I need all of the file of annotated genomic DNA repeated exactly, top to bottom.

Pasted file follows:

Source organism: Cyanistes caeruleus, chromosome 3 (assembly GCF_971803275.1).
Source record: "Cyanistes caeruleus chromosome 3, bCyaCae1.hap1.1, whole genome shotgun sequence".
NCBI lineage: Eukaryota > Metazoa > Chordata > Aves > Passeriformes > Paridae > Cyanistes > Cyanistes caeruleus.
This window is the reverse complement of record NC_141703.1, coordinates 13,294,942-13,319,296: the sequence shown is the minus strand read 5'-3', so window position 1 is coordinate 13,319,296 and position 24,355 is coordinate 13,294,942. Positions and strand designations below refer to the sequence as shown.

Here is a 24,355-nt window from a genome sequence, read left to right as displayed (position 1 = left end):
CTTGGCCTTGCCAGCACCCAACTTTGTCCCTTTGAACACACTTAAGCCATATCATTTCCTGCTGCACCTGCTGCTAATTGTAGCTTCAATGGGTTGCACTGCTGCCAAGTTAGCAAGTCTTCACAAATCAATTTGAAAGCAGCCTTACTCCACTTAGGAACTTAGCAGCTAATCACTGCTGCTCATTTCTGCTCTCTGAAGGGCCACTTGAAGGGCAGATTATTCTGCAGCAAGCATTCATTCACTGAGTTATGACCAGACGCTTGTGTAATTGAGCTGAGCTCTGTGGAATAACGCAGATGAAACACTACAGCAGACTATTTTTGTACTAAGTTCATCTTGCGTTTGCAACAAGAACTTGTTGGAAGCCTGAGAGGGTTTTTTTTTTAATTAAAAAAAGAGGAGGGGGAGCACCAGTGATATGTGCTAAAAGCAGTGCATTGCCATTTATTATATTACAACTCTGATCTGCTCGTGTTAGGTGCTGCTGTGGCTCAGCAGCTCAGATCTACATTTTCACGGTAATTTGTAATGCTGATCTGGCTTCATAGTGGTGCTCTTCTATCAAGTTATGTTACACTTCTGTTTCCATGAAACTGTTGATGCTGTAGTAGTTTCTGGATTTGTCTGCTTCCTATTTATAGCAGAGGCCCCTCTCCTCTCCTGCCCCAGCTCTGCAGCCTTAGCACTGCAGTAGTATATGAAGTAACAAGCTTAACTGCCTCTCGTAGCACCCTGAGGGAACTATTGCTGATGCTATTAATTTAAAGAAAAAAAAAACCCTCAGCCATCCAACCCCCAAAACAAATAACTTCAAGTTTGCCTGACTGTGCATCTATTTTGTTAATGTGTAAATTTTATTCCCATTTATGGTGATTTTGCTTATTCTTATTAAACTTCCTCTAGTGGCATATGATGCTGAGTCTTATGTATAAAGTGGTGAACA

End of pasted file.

Source organism: Cyanistes caeruleus, chromosome 3 (assembly GCF_971803275.1).
Source record: "Cyanistes caeruleus chromosome 3, bCyaCae1.hap1.1, whole genome shotgun sequence".
NCBI lineage: Eukaryota > Metazoa > Chordata > Aves > Passeriformes > Paridae > Cyanistes > Cyanistes caeruleus.
This window is the reverse complement of record NC_141703.1, coordinates 13,294,942-13,319,296: the sequence shown is the minus strand read 5'-3', so window position 1 is coordinate 13,319,296 and position 24,355 is coordinate 13,294,942. Positions and strand designations below refer to the sequence as shown.

Here is a 24,355-nt window from a genome sequence, read left to right as displayed (position 1 = left end):
CTTGGCCTTGCCAGCACCCAACTTTGTCCCTTTGAACACACTTAAGCCATATCATTTCCTGCTGCACCTGCTGCTAATTGTAGCTTCAATGGGTTGCACTGCTGCCAAGTTAGCAAGTCTTCACAAATCAATTTGAAAGCAGCCTTACTCCACTTAGGAACTTAGCAGCTAATCACTGCTGCTCATTTCTGCTCTCTGAAGGGCCACTTGAAGGGCAGATTATTCTGCAGCAAGCATTCATTCACTGAGTTATGACCAGACGCTTGTGTAATTGAGCTGAGCTCTGTGGAATAACGCAGATGAAACACTACAGCAGACTATTTTTGTACTAAGTTCATCTTGCGTTTGCAACAAGAACTTGTTGGAAGCCTGAGAGGGTTTTTTTTTTAATTAAAAAAAGAGGAGGGGGAGCACCAGTGATATGTGCTAAAAGCAGTGCATTGCCATTTATTATATTACAACTCTGATCTGCTCGTGTTAGGTGCTGCTGTGGCTCAGCAGCTCAGATCTACATTTTCACGGTAATTTGTAATGCTGATCTGGCTTCATAGTGGTGCTCTTCTATCAAGTTATGTTACACTTCTGTTTCCATGAAACTGTTGATGCTGTAGTAGTTTCTGGATTTGTCTGCTTCCTATTTATAGCAGAGGCCCCTCTCCTCTCCTGCCCCAGCTCTGCAGCCTTAGCACTGCAGTAGTATATGAAGTAACAAGCTTAACTGCCTCTCGTAGCACCCTGAGGGAACTATTGCTGATGCTATTAATTTAAAGAAAAAAAAAACCCTCAGCCATCCAACCCCCAAAACAAATAACTTCAAGTTTGCCTGACTGTGCATCTATTTTGTTAATGTGTAAATTTTATTCCCATTTATGGTGATTTTGCTTATTCTTATTAAACTTCCTCTAGTGGCATATGATGCTGAGTCTTATGTATAAAGTGGTGAACA